Millrose Games celebrate another competitive season

Lois Elfman | 2/13/2020, 2:33 p.m.
Track and field fans converged upon The Armory New Balance Track and Field Center in upper Manhattan for the annual ...
Donavan Brazier Bill Moore photos

Track and field fans converged upon The Armory New Balance Track and Field Center in upper Manhattan for the annual NYRR Millrose Games, a sold-out event featuring some of the sport’s most competitive athletes.

The Millrose Games, celebrating their 113th year, are an annual indoor track and field meet held each February here in New York City. The Games were started by employees of Wanamaker’s, once a popular Manhattan department store. The employees formed the Millrose Track Club to compete. The featured event of the Games is the Wanamaker Mile, won this year by Chris O’Hare, his second Wanamaker Mile win.

O’Hare, 29, born in Scotland, now living in Boston, won with a time of 3:55.61 while battling a cold. He built a solid lead over Olli Hoare of Australia and local runner Rob Napolitano. Their times were 3:56.47 and 3:56.56.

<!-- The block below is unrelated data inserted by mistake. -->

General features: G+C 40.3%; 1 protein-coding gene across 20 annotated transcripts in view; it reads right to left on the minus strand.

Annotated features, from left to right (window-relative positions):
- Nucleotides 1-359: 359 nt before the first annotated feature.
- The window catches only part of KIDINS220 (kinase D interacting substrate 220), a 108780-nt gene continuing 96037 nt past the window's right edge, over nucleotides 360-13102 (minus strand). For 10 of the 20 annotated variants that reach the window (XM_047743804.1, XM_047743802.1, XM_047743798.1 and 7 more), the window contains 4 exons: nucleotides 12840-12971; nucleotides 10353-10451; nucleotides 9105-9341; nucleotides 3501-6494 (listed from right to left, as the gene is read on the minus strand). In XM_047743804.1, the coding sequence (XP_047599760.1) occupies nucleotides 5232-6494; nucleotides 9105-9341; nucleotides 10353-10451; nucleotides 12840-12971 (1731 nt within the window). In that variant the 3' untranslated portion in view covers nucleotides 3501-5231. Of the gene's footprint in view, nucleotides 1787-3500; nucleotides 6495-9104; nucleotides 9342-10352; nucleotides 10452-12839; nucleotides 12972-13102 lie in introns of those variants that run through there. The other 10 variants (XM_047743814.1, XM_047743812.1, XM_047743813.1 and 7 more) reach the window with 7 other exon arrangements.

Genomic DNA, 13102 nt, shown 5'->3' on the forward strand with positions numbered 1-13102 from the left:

“Having two children, you’re in a constant state of sickness,” said O’Hare after the victory. His first Wanamaker Mile win was two years ago in 2018.

Also victorious was Donavan Brazier, the winner of the NewYork-Presbyterian Invitational Men’s 800 meter.

Brazier, 22, from Michigan, broke his own American record in the 800 meter with a 1:44.22 time, breaking the time of 1:44.41 that he set last year for which he won a gold medal at the 2019 World Championships.

“This was the best field, and this will give me more confidence and more reassurance that I’m not living off the experiences of last year,” Brazier noted, also stating that he’s starting to take indoor running more seriously.

Former Syracuse standout Justyn Knight, 23, from Canada, won the Dr. Sander Men’s Invitational 3,000 meters. Time? 7:46.36.

Nico Young, from California, a national cross-country champion, a senior in high school, set a new high school national mark of 7:56.97.

“I wanted to test my ability,” said Young, admittedly nervous before the race. “This is what I came here to do.”